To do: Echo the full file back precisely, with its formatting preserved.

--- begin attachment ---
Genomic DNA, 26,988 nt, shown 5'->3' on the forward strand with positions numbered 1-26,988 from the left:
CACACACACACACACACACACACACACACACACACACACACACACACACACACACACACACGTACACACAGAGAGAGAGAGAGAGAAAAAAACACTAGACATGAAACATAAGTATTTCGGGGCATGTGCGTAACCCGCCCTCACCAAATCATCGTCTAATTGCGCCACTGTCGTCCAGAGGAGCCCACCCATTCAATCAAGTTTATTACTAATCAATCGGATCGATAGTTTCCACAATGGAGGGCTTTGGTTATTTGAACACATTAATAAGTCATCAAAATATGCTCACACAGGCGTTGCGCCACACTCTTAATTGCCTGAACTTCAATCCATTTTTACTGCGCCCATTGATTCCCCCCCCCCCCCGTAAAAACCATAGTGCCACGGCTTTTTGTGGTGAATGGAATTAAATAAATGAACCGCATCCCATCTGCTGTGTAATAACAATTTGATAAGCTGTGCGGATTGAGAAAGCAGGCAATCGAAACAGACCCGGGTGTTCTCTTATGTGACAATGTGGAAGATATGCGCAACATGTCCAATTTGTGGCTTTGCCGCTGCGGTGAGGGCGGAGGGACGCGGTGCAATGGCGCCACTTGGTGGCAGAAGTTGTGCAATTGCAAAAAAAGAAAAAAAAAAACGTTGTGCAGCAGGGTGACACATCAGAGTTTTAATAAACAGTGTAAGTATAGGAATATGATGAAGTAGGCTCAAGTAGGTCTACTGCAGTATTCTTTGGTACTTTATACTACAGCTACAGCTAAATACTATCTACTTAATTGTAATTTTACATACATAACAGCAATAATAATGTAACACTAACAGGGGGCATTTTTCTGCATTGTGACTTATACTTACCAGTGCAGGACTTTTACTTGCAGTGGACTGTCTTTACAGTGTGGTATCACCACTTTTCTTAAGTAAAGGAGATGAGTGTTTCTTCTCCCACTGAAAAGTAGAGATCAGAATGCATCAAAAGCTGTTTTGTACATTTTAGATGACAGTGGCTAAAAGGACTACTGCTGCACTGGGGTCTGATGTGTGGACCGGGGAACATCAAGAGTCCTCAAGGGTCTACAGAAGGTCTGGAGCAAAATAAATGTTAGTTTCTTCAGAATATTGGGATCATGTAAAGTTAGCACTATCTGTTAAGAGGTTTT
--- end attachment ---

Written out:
Genomic DNA, 26,988 nt, shown 5'->3' on the forward strand with positions numbered 1-26,988 from the left:
CACACACACACACACACACACACACACACACACACACACACACACACACACACACACACACGTACACACAGAGAGAGAGAGAGAGAAAAAAACACTAGACATGAAACATAAGTATTTCGGGGCATGTGCGTAACCCGCCCTCACCAAATCATCGTCTAATTGCGCCACTGTCGTCCAGAGGAGCCCACCCATTCAATCAAGTTTATTACTAATCAATCGGATCGATAGTTTCCACAATGGAGGGCTTTGGTTATTTGAACACATTAATAAGTCATCAAAATATGCTCACACAGGCGTTGCGCCACACTCTTAATTGCCTGAACTTCAATCCATTTTTACTGCGCCCATTGATTCCCCCCCCCCCCCGTAAAAACCATAGTGCCACGGCTTTTTGTGGTGAATGGAATTAAATAAATGAACCGCATCCCATCTGCTGTGTAATAACAATTTGATAAGCTGTGCGGATTGAGAAAGCAGGCAATCGAAACAGACCCGGGTGTTCTCTTATGTGACAATGTGGAAGATATGCGCAACATGTCCAATTTGTGGCTTTGCCGCTGCGGTGAGGGCGGAGGGACGCGGTGCAATGGCGCCACTTGGTGGCAGAAGTTGTGCAATTGCAAAAAAAGAAAAAAAAAAACGTTGTGCAGCAGGGTGACACATCAGAGTTTTAATAAACAGTGTAAGTATAGGAATATGATGAAGTAGGCTCAAGTAGGTCTACTGCAGTATTCTTTGGTACTTTATACTACAGCTACAGCTAAATACTATCTACTTAATTGTAATTTTACATACATAACAGCAATAATAATGTAACACTAACAGGGGGCATTTTTCTGCATTGTGACTTATACTTACCAGTGCAGGACTTTTACTTGCAGTGGACTGTCTTTACAGTGTGGTATCACCACTTTTCTTAAGTAAAGGAGATGAGTGTTTCTTCTCCCACTGAAAAGTAGAGATCAGAATGCATCAAAAGCTGTTTTGTACATTTTAGATGACAGTGGCTAAAAGGACTACTGCTGCACTGGGGTCTGATGTGTGGACCGGGGAACATCAAGAGTCCTCAAGGGTCTACAGAAGGTCTGGAGCAAAATAAATGTTAGTTTCTTCAGAATATTGGGATCATGTAAAGTTAGCACTATCTGTTAAGAGGTTTT